When a device is disconnected from slave console server 710 and reconnected to master console server 730 or slave console server 720, port settings are applied to the port to which the device is connected using the information about the port settings applied on the first console server. In an example, the port settings on the first console server 710 are set manually by a human administrator. Transferring the settings to other console servers allows a port to which the device is connected to be configured by the console server without further input from a human administrator. In another example, port settings associated with an operating system, a device model and/or device type are transferred between or among console servers. When another device of the same device model or type or running the same operating system is recognized, port settings are applied using information about the port settings applied on the first console server.
The automatic device recognition and control method described above simplifies the provisioning of the data center. It can also be used, for instance, in Point of Sale applications to control a device server connected to a network having both wireline Ethernet (such as 802.3) and wireless Ethernet (such as 802.11b) components attached to a printer, a terminal, a weigh scale, and a cash drawer.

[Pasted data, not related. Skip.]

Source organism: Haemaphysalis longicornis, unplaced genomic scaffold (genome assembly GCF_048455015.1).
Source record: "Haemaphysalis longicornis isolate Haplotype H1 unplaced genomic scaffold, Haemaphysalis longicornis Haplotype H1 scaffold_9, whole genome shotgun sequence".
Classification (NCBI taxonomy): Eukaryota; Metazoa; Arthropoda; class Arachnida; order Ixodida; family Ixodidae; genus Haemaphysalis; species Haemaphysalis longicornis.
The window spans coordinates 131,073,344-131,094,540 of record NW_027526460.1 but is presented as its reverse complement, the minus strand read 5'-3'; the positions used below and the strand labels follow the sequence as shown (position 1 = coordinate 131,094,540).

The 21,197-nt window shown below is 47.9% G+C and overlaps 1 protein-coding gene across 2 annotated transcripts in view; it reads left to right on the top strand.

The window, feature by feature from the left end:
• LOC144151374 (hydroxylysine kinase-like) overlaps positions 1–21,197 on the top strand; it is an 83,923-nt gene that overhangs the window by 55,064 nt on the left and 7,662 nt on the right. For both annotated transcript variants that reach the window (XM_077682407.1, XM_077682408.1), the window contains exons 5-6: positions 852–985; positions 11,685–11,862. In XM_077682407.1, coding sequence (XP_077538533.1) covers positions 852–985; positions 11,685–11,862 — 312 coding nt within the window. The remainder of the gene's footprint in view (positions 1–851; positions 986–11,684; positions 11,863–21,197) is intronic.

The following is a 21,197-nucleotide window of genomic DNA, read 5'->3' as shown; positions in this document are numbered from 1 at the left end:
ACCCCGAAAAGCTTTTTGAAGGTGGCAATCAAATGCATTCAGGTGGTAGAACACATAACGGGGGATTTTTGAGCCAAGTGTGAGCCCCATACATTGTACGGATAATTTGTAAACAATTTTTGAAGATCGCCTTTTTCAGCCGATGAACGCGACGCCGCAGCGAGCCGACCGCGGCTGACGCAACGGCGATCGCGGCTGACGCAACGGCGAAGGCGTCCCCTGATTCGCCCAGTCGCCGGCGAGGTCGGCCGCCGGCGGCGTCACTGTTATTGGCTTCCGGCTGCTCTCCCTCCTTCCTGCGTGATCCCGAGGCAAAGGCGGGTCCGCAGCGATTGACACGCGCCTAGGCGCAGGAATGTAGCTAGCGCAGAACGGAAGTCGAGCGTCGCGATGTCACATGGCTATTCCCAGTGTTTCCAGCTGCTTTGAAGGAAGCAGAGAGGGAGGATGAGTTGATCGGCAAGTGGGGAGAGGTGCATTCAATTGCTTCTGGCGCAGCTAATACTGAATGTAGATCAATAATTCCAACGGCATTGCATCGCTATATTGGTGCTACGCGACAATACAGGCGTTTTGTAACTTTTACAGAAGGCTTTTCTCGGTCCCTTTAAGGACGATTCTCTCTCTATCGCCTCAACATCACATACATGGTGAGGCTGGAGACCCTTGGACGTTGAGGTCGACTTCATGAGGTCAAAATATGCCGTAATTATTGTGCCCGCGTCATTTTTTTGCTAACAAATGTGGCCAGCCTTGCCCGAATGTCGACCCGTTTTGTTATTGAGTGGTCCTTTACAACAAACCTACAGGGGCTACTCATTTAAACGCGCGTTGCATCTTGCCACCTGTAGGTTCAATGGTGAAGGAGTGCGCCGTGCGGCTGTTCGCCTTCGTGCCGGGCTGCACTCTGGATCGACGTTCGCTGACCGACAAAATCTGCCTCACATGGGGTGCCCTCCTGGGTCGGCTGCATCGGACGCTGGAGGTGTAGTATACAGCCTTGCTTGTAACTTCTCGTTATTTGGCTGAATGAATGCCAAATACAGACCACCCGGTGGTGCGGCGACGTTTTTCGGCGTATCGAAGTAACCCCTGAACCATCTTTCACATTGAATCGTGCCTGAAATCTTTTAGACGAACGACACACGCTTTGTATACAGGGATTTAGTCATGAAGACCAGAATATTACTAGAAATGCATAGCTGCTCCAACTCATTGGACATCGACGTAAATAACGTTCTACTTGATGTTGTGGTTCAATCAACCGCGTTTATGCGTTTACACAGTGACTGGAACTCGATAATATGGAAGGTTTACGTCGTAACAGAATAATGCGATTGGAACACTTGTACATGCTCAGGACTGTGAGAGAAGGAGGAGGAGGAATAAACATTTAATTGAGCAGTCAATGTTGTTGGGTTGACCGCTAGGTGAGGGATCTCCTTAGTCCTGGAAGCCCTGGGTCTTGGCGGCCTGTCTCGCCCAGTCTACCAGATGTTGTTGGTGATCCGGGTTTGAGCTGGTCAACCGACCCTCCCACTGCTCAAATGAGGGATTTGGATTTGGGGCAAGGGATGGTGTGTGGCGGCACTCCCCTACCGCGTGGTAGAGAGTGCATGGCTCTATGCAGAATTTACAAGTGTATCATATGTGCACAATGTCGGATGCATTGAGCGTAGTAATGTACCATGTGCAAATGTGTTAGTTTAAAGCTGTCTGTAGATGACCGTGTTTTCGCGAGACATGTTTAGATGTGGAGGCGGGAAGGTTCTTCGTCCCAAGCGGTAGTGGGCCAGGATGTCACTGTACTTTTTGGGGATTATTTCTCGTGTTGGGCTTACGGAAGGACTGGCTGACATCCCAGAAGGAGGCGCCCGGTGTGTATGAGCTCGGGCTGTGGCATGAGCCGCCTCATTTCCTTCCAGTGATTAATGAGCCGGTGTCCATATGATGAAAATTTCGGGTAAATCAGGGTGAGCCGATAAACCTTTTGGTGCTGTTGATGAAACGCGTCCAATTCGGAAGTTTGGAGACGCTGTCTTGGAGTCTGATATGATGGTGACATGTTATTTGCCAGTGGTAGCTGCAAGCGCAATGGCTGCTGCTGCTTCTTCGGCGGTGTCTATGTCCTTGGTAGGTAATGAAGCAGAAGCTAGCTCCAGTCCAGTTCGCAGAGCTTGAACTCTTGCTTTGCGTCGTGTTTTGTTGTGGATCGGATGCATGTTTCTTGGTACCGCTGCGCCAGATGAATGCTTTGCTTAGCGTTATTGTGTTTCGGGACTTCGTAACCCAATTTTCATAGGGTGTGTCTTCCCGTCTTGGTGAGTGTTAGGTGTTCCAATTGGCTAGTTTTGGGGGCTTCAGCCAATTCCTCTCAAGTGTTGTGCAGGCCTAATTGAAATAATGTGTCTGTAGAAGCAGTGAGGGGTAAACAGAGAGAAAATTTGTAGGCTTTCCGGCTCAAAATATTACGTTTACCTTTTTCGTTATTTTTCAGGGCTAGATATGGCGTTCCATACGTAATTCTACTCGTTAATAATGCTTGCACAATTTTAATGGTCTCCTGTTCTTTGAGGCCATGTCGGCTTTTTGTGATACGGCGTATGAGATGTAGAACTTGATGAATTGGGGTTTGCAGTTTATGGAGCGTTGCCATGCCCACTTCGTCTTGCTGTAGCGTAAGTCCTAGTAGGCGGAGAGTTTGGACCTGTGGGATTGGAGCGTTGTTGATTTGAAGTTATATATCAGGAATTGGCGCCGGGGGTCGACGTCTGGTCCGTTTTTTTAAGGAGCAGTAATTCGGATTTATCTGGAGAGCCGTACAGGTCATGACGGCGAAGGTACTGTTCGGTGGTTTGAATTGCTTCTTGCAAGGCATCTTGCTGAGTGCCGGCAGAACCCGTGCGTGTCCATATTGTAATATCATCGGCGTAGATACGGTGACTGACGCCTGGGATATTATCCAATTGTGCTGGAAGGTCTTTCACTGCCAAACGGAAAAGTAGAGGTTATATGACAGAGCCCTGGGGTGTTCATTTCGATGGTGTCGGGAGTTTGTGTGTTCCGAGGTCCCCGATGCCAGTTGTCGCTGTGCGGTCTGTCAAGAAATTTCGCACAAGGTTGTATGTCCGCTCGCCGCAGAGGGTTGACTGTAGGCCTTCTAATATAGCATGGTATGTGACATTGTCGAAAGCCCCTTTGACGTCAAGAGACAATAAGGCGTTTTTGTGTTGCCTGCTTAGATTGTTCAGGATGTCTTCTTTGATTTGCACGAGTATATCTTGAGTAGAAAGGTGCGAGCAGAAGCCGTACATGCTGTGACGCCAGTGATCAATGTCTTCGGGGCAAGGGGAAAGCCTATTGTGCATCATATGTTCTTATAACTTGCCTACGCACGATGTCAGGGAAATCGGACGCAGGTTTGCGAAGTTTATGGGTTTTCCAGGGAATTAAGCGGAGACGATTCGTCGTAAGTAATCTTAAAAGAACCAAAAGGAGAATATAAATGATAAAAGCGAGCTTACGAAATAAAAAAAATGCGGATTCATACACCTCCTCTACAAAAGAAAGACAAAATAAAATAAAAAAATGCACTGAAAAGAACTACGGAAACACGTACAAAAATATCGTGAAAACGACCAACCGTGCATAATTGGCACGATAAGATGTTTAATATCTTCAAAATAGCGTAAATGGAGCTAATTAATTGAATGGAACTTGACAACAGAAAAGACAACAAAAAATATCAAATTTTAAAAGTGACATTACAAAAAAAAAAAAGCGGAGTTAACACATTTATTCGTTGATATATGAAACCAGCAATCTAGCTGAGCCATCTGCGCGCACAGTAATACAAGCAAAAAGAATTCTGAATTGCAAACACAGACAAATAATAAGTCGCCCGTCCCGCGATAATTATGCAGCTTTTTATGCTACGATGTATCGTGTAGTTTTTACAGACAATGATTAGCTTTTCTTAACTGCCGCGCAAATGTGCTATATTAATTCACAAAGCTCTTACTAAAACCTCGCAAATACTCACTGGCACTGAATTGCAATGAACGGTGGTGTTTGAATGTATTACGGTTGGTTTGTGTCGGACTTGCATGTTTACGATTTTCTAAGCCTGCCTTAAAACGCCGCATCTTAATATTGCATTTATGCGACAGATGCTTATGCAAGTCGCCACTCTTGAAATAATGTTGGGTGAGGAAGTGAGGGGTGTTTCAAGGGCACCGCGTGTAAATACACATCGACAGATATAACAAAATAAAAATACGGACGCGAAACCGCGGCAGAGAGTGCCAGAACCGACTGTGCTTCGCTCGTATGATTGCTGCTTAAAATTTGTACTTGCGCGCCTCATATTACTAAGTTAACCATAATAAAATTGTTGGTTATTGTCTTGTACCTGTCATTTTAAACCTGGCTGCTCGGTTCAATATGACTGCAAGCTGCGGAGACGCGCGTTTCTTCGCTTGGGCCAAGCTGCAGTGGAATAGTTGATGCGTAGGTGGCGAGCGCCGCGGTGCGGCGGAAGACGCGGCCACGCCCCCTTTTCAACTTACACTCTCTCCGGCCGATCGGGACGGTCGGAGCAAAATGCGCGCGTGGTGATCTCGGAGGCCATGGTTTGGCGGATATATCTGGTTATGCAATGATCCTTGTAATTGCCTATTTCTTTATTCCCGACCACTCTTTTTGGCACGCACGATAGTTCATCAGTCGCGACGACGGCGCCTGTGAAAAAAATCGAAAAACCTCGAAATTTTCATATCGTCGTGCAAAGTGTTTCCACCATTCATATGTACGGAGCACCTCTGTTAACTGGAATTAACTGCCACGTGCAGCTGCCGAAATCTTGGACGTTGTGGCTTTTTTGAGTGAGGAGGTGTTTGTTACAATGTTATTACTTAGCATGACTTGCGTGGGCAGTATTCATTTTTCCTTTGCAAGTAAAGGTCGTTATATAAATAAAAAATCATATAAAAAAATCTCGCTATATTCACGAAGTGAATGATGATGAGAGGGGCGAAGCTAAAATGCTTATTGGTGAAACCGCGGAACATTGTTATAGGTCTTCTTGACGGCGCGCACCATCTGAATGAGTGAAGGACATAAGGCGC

In another example, the method can be used to control a device server connected to a finger-print reader and a badge printer, as, e.g., at a building security desk.
In another example, the method can be used to control a device server connected through via a wireless or a cellular network to a pipeline flow controller or an electrical substation controller.